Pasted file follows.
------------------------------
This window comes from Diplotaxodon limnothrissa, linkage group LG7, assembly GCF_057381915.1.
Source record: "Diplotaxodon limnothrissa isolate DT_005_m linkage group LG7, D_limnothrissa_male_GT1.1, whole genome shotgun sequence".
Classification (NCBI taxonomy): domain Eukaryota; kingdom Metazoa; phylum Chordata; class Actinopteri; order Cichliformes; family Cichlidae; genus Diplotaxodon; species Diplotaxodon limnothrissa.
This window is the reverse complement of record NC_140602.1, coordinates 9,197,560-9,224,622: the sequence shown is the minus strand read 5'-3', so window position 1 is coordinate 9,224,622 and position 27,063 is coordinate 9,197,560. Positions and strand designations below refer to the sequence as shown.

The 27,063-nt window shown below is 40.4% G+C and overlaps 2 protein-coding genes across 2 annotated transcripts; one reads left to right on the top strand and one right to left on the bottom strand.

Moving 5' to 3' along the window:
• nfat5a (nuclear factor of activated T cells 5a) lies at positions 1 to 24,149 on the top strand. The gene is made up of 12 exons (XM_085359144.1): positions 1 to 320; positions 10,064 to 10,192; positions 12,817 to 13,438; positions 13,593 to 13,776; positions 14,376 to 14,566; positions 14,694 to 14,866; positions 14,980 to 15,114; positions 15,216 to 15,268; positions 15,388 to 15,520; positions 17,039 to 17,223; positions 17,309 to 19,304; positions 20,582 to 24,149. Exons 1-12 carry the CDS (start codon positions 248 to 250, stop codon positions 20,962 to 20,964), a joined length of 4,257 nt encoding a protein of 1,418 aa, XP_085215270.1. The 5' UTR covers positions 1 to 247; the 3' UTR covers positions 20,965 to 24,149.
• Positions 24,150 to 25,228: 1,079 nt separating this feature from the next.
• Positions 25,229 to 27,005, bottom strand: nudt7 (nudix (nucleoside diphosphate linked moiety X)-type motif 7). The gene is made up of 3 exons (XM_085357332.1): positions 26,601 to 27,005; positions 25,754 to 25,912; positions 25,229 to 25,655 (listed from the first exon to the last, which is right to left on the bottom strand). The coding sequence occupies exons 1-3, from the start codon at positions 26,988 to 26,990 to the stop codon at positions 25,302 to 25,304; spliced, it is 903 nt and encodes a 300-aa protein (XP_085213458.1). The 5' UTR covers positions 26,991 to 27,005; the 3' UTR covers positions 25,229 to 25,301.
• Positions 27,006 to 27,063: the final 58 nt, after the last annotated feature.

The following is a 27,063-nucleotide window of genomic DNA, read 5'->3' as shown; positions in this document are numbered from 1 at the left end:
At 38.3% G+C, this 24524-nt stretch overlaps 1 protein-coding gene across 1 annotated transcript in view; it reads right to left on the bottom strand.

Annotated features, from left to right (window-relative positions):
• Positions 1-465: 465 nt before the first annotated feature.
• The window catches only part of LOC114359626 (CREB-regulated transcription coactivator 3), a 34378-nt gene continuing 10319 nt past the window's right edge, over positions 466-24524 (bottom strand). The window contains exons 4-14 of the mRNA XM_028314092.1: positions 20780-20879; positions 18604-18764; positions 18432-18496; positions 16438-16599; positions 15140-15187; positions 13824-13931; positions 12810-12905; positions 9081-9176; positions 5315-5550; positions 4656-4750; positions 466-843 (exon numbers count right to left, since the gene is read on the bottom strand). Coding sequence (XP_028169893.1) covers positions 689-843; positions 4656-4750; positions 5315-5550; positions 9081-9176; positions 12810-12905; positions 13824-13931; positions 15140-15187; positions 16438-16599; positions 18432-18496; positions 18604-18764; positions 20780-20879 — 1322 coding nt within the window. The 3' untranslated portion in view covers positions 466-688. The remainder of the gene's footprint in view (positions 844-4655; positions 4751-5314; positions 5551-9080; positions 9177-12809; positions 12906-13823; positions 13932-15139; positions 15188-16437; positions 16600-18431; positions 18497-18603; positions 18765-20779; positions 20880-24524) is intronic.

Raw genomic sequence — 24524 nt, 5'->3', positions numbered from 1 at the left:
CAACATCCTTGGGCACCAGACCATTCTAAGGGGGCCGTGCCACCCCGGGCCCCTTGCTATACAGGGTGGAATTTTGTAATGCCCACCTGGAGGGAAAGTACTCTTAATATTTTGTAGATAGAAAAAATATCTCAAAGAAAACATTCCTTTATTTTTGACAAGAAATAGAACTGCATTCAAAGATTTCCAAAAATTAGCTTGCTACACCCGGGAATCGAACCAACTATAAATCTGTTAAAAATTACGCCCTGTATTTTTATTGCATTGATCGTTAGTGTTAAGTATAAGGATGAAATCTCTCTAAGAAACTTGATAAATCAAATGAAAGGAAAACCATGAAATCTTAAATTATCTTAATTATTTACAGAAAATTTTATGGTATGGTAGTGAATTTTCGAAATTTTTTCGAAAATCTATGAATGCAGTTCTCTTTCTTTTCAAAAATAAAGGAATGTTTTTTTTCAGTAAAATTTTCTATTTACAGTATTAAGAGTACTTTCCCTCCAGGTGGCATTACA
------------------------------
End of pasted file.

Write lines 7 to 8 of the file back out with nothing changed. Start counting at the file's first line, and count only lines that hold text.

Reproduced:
• nfat5a (nuclear factor of activated T cells 5a) lies at positions 1 to 24,149 on the top strand. The gene is made up of 12 exons (XM_085359144.1): positions 1 to 320; positions 10,064 to 10,192; positions 12,817 to 13,438; positions 13,593 to 13,776; positions 14,376 to 14,566; positions 14,694 to 14,866; positions 14,980 to 15,114; positions 15,216 to 15,268; positions 15,388 to 15,520; positions 17,039 to 17,223; positions 17,309 to 19,304; positions 20,582 to 24,149. Exons 1-12 carry the CDS (start codon positions 248 to 250, stop codon positions 20,962 to 20,964), a joined length of 4,257 nt encoding a protein of 1,418 aa, XP_085215270.1. The 5' UTR covers positions 1 to 247; the 3' UTR covers positions 20,965 to 24,149.
• Positions 24,150 to 25,228: 1,079 nt separating this feature from the next.